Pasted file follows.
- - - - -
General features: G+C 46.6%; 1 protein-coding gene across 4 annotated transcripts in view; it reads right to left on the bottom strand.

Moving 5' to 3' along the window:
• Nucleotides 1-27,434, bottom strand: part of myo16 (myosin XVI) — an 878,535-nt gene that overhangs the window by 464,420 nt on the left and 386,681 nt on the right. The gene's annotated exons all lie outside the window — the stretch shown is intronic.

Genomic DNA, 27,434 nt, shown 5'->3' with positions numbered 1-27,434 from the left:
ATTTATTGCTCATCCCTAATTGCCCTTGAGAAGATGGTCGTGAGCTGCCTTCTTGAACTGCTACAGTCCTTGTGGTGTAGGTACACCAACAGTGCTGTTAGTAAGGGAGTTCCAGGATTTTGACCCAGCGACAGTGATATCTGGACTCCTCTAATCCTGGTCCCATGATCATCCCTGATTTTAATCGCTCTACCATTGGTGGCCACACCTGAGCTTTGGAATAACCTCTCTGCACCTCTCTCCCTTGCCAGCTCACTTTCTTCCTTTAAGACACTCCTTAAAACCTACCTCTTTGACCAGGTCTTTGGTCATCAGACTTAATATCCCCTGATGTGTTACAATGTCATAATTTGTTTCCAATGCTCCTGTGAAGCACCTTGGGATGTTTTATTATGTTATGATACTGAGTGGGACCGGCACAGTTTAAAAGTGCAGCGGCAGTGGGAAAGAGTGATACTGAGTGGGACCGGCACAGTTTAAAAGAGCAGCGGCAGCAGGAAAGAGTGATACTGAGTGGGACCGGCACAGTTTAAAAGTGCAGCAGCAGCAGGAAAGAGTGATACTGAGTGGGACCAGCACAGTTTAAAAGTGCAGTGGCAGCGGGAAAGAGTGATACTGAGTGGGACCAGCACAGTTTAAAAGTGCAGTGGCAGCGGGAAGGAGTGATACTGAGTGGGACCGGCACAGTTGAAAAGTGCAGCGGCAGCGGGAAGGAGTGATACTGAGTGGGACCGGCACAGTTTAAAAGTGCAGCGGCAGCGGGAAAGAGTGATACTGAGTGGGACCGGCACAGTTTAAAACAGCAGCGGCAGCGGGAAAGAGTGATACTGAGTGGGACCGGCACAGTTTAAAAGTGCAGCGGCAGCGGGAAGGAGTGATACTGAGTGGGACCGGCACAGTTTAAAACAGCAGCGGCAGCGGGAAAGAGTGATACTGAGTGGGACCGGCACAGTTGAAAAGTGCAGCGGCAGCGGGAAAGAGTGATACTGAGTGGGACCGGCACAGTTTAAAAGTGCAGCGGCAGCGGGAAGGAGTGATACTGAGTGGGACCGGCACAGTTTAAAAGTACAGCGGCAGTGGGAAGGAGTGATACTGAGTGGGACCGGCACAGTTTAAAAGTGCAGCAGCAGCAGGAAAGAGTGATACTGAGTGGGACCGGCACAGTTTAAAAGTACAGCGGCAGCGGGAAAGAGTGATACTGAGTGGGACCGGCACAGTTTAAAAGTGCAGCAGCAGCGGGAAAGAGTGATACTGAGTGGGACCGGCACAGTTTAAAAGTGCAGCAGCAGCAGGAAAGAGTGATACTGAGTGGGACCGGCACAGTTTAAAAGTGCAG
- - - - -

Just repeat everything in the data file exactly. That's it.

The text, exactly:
General features: G+C 46.6%; 1 protein-coding gene across 4 annotated transcripts in view; it reads right to left on the bottom strand.

Moving 5' to 3' along the window:
• Nucleotides 1-27,434, bottom strand: part of myo16 (myosin XVI) — an 878,535-nt gene that overhangs the window by 464,420 nt on the left and 386,681 nt on the right. The gene's annotated exons all lie outside the window — the stretch shown is intronic.

Genomic DNA, 27,434 nt, shown 5'->3' with positions numbered 1-27,434 from the left:
ATTTATTGCTCATCCCTAATTGCCCTTGAGAAGATGGTCGTGAGCTGCCTTCTTGAACTGCTACAGTCCTTGTGGTGTAGGTACACCAACAGTGCTGTTAGTAAGGGAGTTCCAGGATTTTGACCCAGCGACAGTGATATCTGGACTCCTCTAATCCTGGTCCCATGATCATCCCTGATTTTAATCGCTCTACCATTGGTGGCCACACCTGAGCTTTGGAATAACCTCTCTGCACCTCTCTCCCTTGCCAGCTCACTTTCTTCCTTTAAGACACTCCTTAAAACCTACCTCTTTGACCAGGTCTTTGGTCATCAGACTTAATATCCCCTGATGTGTTACAATGTCATAATTTGTTTCCAATGCTCCTGTGAAGCACCTTGGGATGTTTTATTATGTTATGATACTGAGTGGGACCGGCACAGTTTAAAAGTGCAGCGGCAGTGGGAAAGAGTGATACTGAGTGGGACCGGCACAGTTTAAAAGAGCAGCGGCAGCAGGAAAGAGTGATACTGAGTGGGACCGGCACAGTTTAAAAGTGCAGCAGCAGCAGGAAAGAGTGATACTGAGTGGGACCAGCACAGTTTAAAAGTGCAGTGGCAGCGGGAAAGAGTGATACTGAGTGGGACCAGCACAGTTTAAAAGTGCAGTGGCAGCGGGAAGGAGTGATACTGAGTGGGACCGGCACAGTTGAAAAGTGCAGCGGCAGCGGGAAGGAGTGATACTGAGTGGGACCGGCACAGTTTAAAAGTGCAGCGGCAGCGGGAAAGAGTGATACTGAGTGGGACCGGCACAGTTTAAAACAGCAGCGGCAGCGGGAAAGAGTGATACTGAGTGGGACCGGCACAGTTTAAAAGTGCAGCGGCAGCGGGAAGGAGTGATACTGAGTGGGACCGGCACAGTTTAAAACAGCAGCGGCAGCGGGAAAGAGTGATACTGAGTGGGACCGGCACAGTTGAAAAGTGCAGCGGCAGCGGGAAAGAGTGATACTGAGTGGGACCGGCACAGTTTAAAAGTGCAGCGGCAGCGGGAAGGAGTGATACTGAGTGGGACCGGCACAGTTTAAAAGTACAGCGGCAGTGGGAAGGAGTGATACTGAGTGGGACCGGCACAGTTTAAAAGTGCAGCAGCAGCAGGAAAGAGTGATACTGAGTGGGACCGGCACAGTTTAAAAGTACAGCGGCAGCGGGAAAGAGTGATACTGAGTGGGACCGGCACAGTTTAAAAGTGCAGCAGCAGCGGGAAAGAGTGATACTGAGTGGGACCGGCACAGTTTAAAAGTGCAGCAGCAGCAGGAAAGAGTGATACTGAGTGGGACCGGCACAGTTTAAAAGTGCAG